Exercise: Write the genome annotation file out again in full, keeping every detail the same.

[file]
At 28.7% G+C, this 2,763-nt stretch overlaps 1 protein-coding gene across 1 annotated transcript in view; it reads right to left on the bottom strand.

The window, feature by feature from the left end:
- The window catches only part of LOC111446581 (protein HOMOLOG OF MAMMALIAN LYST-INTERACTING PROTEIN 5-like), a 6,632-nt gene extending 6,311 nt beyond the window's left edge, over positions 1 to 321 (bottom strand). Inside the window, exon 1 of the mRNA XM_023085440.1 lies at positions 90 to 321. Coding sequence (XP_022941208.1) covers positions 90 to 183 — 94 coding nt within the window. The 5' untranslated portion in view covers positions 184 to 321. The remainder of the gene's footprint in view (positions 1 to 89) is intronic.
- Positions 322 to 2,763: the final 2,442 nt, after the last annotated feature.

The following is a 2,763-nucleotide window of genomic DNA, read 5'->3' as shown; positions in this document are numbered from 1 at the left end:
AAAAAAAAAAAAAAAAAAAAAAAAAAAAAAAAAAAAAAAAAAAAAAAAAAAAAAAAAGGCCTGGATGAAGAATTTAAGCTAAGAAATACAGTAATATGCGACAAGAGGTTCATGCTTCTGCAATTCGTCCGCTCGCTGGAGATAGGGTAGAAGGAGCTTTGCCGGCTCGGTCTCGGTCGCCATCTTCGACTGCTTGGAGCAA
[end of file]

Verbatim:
At 28.7% G+C, this 2,763-nt stretch overlaps 1 protein-coding gene across 1 annotated transcript in view; it reads right to left on the bottom strand.

The window, feature by feature from the left end:
- The window catches only part of LOC111446581 (protein HOMOLOG OF MAMMALIAN LYST-INTERACTING PROTEIN 5-like), a 6,632-nt gene extending 6,311 nt beyond the window's left edge, over positions 1 to 321 (bottom strand). Inside the window, exon 1 of the mRNA XM_023085440.1 lies at positions 90 to 321. Coding sequence (XP_022941208.1) covers positions 90 to 183 — 94 coding nt within the window. The 5' untranslated portion in view covers positions 184 to 321. The remainder of the gene's footprint in view (positions 1 to 89) is intronic.
- Positions 322 to 2,763: the final 2,442 nt, after the last annotated feature.

The following is a 2,763-nucleotide window of genomic DNA, read 5'->3' as shown; positions in this document are numbered from 1 at the left end:
AAAAAAAAAAAAAAAAAAAAAAAAAAAAAAAAAAAAAAAAAAAAAAAAAAAAAAAAAGGCCTGGATGAAGAATTTAAGCTAAGAAATACAGTAATATGCGACAAGAGGTTCATGCTTCTGCAATTCGTCCGCTCGCTGGAGATAGGGTAGAAGGAGCTTTGCCGGCTCGGTCTCGGTCGCCATCTTCGACTGCTTGGAGCAA